The task of reviewing anything to do with the rapper Immortal Technique is overwhelming for any journalist. Where to begin? Perhaps the background information about a nine year old child who was born in South America and found himself in the high drama lifestyle of Harlem, where at this young age he was already calling himself Technique or the now much talked about recollections of the rappers past as an extremely hungry up and coming artist who entered MC battle after battle to vent the need to express his mind matter.
The safest bet would be to first mention the highly regarded debut album 'Revolutionary Vol.1', an EP turned LP that sold over two thousand copies with no distribution, promotional budget or label. Touching on the current affairs of its time revolving around September the eleventh and the actions of the US government across the globe, it hit the streets very loudly, gaining the applause of critics and fans alike. With astonishing narrative pieces of art such as the stand out track 'Dance With The Devil', jaws dropped and just as the audience are beginning to get their breath back, 'Revolutionary Vol.2' has arrived.
The first track on this remarkable album titled 'The Point Of No Return' is rinsed in dedication and commitment from the artist. The lyrical content is so charged that at points one feels the need to immediately hit the rewind button. Metaphors pulling from historical imagery and psychological knowledge and references to mainstream cinema as well as the death penalty are easily and confidently used to embark on an opening statement, a track of not merely promise but fact, that Immortal Technique has studied his game plan and isn't going to trip up on anything.
Next comes 'Peruvian Cocaine' which features rappers C-Rayz Walz, Pumpkinhead, Lou Cipher, Tonedeff, Diabolic and Poison Pen. Opening with the sampling of a discussion about drug trade, the track rolls into a soothing and head-nodding beat which complements the diverse range of vocal styles throughout. Here the subject matter spreads from the concern of big brothers tapping of phones to the misrepresentation of the issue of drugs in neighborhoods and the negative affects it can have on a person. The end message, spoken in touching and uplifting manor puts the listener into perspective as to who the artist is. You're not going to hear anything about popping pills in a club to get friendly with the ladies on this record. This is about reality.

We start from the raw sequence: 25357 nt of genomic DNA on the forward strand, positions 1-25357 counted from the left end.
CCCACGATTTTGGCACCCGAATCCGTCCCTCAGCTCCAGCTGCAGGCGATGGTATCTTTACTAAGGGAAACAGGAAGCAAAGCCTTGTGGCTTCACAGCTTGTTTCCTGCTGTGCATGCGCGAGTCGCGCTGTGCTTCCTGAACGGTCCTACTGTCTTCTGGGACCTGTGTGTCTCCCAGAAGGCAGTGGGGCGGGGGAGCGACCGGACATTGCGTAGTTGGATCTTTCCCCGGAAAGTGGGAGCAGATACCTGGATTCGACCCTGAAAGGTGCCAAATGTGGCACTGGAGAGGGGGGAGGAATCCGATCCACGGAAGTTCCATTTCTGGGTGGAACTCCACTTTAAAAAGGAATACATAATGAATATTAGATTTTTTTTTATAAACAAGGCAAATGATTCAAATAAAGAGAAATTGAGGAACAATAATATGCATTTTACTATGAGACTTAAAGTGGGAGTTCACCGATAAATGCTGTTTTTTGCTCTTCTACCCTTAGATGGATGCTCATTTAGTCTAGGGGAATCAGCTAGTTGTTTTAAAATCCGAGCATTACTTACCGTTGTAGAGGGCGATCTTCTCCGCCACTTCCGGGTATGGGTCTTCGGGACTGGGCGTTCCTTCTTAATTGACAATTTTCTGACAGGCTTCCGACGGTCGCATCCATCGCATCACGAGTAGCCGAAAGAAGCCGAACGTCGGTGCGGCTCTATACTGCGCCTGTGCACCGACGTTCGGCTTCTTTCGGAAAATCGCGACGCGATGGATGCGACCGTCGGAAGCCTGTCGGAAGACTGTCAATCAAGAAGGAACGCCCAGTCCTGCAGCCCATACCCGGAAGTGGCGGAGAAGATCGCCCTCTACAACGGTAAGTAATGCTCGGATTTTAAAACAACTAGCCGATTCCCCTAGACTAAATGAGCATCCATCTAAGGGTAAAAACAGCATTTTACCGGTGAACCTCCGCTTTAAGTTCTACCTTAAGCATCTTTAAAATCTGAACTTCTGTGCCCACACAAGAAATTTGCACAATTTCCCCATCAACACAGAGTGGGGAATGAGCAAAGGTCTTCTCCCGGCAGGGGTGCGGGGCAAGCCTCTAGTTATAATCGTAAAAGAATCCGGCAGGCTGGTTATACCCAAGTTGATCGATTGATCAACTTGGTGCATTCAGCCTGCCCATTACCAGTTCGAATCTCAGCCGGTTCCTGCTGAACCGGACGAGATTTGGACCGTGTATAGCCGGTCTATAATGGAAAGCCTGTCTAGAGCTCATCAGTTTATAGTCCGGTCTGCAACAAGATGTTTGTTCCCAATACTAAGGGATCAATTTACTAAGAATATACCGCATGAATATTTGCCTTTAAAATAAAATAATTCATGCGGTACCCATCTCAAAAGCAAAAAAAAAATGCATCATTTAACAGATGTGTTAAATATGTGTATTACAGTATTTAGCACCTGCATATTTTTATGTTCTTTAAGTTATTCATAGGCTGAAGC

'Harlem Streets' is of a classic mid tempo hip-hop beat laced with a soothing and chilled guitar like sound. Here Technique spends time talking about his views of his environment. 'A generation of babies born without health care' and 'streets stay flooded in white powder' just two of the many pictures painted with the very capable brush of his tongue. Nas's 'NY State Of Mind' comes to mind only this track's words hit home a lot more affectively and potently.
One of the most talked about tracks on this album is titled 'Industrial Revolution' which features DJ Roc Raida. The track uses a simple yet affective piano melody layered over a basic but hypnotizing drum pattern. 'If you go platinum, it has nothing to do with luck. It just means that a million people are stupid as fuck' airs the wordsmith's powerful opinion of overground hip-hop productivity. It might be worth noting that if this artist and album were to ever go platinum, there'd be a sudden surge in the intelligence of one million folk.
At a time when international stability is very shaky and within a mist of thick fog, truth and honesty causes for a much-needed breath of fresh air and in the track 'The 4th Breach', Immortal's listeners get just that. Plainly and simply on one of my personal favorite beats, the author points out the much overlooked fact that Sadaam Hussein was funded by the powers that be in Amerikka. 'How could this be? The land of the free?' offers a sentiment most, if not all could relate to in one way or another.
'Freedom Of Speech' is a title to be expected by the artist at this point in the album but it doesn't fail in being a clichéd and predictable rant that would be expected for many a left winged rhymer. Over an extremely enjoyable, light and humorous beat we hear lines such as 'Executives diss me', 'they want me signed to the major's, if I switch up my politics and change my behavior' and 'I put the truth on tracks'. Here is yet more evidence which goes to show just how in control and aware of his talents he is, and that his confidence in self ability is to such an extent that you just know he's going to be around for a long time, making a lot of influential noise.
Whilst the likes of Dead Prez jump on and off labels due to disagreements about lyrical content, whilst the older generations Paris and Public Enemy still fight their causes but to a smaller and more select audience, and whilst no artists in any other genre dare to speak their mind in an attempt to bring change, Immortal Technique could possibly be the secret cure. The beat's are of a high quality, the delivery of the words is fresh, the words themselves are unheard of nowadays in hip-hop and the aggression and bone deep self-belief and discipline is mesmerizing. Buy this album, buy the one before it, and by the one to come after it. For your own good.